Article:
Sunday, September 18, 2016

U.S. Presidential Candidates Answer Science Questions


By Glenn A. Walsh
Reporting for SpaceWatchtower

***** UPDATE - 2016 September 21 ***** Former New Mexico Governor Gary Johnson (Libertarian Party Nominee for U.S. President) has now responded to the questions posed by . His answers are now included, along with the answers of the other three candidates, in the linked Internet web page posted near the end of this blog-post.

Three of the four leading candidates, in the 2016 race for the U.S. Presidency, have answered 20 questions in the areas of Science, Engineering, Technology, Health, and the Environment. As they did during the 2008 and 2012 U.S. Presidential Races, these 20 questions were posed to the candidates by the non-profit advocacy group

The 20 questions were answered, by press time, by former U.S. Secretary of State and U.S. Senator Hillary Rodham Clinton (Democratic Nominee), businessman and real estate tycoon Donald J. Trump (Republican Party Nominee), and physician Dr. Jill Stein (Green Party Nominee). is waiting for a response from former New Mexico Governor Gary Johnson (Libertarian Party Nominee).

These 20 questions were formulated by a blue-ribbon coalition of 56 non-partisan organizations representing more than 10 million scientists and engineers. On August 10, this coalition sent the questions to the four leading presidential candidates.

“Taken collectively, these twenty issues have at least as profound an impact on voters’ lives as those more frequently covered by journalists, including candidates’ views on economic policy, foreign policy, and faith and values,” said chair Shawn Otto, organizer of the effort and author of The War on Science.

A news release on September 13 went on to say, “A 2015 national poll commissioned by and Research!America revealed that a large majority of Americans (87%) say it is important that candidates for President and Congress have a basic understanding of the science informing public policy issues.”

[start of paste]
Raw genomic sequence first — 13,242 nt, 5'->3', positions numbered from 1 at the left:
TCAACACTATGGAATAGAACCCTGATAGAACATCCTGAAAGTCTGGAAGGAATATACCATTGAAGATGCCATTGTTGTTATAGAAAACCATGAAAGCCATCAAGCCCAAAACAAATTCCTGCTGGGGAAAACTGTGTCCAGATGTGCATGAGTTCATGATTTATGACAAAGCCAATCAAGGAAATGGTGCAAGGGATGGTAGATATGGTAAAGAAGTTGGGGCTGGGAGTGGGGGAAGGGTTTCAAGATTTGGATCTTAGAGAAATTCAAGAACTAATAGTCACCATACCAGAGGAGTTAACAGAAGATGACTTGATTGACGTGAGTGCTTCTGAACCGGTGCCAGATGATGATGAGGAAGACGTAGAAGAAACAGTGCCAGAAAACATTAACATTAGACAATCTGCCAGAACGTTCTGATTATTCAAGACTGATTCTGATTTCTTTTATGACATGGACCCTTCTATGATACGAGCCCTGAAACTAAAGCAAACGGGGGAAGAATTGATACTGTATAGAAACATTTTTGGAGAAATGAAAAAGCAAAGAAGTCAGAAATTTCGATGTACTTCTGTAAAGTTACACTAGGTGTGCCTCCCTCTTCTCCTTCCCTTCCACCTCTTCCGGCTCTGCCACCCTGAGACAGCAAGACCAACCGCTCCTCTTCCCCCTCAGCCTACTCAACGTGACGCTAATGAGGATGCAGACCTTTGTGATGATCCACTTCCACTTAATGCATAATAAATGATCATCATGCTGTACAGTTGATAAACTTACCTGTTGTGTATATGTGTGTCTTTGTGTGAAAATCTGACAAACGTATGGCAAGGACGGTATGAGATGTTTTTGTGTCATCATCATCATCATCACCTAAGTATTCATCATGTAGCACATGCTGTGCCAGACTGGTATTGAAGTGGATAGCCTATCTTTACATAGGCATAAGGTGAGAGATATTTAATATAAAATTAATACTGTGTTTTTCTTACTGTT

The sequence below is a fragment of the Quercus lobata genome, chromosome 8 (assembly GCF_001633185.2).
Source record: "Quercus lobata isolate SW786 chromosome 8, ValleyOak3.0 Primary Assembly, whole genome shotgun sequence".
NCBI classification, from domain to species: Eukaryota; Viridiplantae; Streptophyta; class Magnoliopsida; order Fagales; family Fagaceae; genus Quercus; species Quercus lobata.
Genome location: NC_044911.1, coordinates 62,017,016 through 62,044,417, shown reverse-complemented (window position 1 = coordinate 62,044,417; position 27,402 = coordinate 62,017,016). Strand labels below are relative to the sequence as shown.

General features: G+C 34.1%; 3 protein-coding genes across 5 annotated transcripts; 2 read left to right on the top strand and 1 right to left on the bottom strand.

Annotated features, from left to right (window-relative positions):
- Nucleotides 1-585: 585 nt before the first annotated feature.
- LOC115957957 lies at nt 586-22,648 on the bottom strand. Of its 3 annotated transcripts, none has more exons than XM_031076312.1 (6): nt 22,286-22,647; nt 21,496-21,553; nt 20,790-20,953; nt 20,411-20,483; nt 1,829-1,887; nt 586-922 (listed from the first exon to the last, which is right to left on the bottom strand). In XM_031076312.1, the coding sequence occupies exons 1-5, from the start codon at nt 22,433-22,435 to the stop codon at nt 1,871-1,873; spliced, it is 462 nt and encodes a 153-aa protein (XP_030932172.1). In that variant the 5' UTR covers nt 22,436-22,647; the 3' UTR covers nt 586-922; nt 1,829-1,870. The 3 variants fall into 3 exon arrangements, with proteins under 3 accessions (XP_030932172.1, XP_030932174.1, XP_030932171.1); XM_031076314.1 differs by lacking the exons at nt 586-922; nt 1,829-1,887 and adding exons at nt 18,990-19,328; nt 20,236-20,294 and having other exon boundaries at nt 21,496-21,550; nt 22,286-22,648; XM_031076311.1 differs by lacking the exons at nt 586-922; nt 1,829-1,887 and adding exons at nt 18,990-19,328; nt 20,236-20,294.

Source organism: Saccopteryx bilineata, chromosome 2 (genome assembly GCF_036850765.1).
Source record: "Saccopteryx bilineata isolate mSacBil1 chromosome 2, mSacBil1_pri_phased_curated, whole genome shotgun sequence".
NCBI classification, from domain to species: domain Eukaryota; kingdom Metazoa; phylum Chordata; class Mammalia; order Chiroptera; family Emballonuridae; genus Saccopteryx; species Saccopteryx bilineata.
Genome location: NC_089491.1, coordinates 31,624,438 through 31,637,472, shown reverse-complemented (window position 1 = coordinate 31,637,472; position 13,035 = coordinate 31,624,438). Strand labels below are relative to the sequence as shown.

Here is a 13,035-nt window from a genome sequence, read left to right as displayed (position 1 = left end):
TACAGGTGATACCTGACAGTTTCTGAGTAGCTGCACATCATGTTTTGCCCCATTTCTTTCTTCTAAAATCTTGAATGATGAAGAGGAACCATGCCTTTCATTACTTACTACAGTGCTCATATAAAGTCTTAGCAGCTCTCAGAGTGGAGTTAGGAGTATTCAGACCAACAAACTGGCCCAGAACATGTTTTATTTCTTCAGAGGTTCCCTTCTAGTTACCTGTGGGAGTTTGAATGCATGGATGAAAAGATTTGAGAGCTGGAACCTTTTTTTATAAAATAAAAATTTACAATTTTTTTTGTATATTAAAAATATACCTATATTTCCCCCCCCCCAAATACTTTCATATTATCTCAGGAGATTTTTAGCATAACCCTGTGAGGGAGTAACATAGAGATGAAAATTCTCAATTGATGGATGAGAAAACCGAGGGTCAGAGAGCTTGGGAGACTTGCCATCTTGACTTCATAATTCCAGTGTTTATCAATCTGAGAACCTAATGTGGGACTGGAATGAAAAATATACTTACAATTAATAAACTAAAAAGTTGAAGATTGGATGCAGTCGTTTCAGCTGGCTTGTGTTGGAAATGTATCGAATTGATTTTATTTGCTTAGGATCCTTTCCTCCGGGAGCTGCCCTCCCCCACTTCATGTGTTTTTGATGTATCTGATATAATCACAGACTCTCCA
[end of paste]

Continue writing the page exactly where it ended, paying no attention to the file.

For more than eight years, has been seeking to include science questions in the scheduled presidential debates, or possibly dedicate a special debate of the presidential candidates to science and technology topics. Although neither has happened, U.S. President Barack Obama, and his Republican rivals John McCain and Mitt Romney, all answered the science questions posed to them by in the last two presidential races.

The 20 questions asked the candidates, for the 2016 U.S. Presidential Race, regard:

  1. Innovation
  2. Research
  3. Climate Change
  4. Biodiversity
  5. The Internet
  6. Mental Health
  7. Energy
  8. Education
  9. Public Health
  10. Water
  11. Nuclear Power
  12. Food
  13. Global Challenges
  14. Regulations
  15. Vaccination
  16. Space
  17. Opioids
  18. Ocean Health
  19. Immigration
  20. Scientific Integrity urges journalists, bloggers, and the general public to press the presidential candidates on these issues during the 2016 U.S. Presidential Election season.

Internet Link to the Answers, to the 20 Science Questions, by U.S. Presidential Candidates:
Link >>>

Internet Links to Additional Information --- ---
Link 1 >>>
Link 2 >>>

2016 U.S. Presidential and Vice Presidential Debate Schedule:
Link >>>

Official Internet Web Sites of the U.S. Presidential Candidates Questioned ---

Former U.S. Secretary of State and U.S. Senator Hillary Rodham Clinton (Democratic Nominee):
Link >>>

Businessman and real estate tycoon Donald J. Trump (Republican Party Nominee):
Link >>>

Former New Mexico Governor Gary Johnson (Libertarian Party Nominee):
Link >>>

Physician Dr. Jill Stein (Green Party Nominee):
Link >>>
Related Blog Posts ---

Science Questions: Congressional Leaders Answer." 2012 Oct. 18.

Link >>>


"NEW LINK: ScienceDebate - Obama & Romney Answers." 2012 Sept. 4.

 Link >>>


"Science Questions Answered by Obama & Romney." 2012 Sept. 4.

Link >>>

Source: Glenn A. Walsh Reporting for SpaceWatchtower, a project of Friends of the Zeiss.
             2016 Sept. 18.

                                                               Historic 10-inch Siderostat-type Refractor Telescope at Pittsburgh's original Buhl Planetarium and Institute of Popular Science.
        2016: 75th Year of Pittsburgh's Buhl Planetarium Observatory
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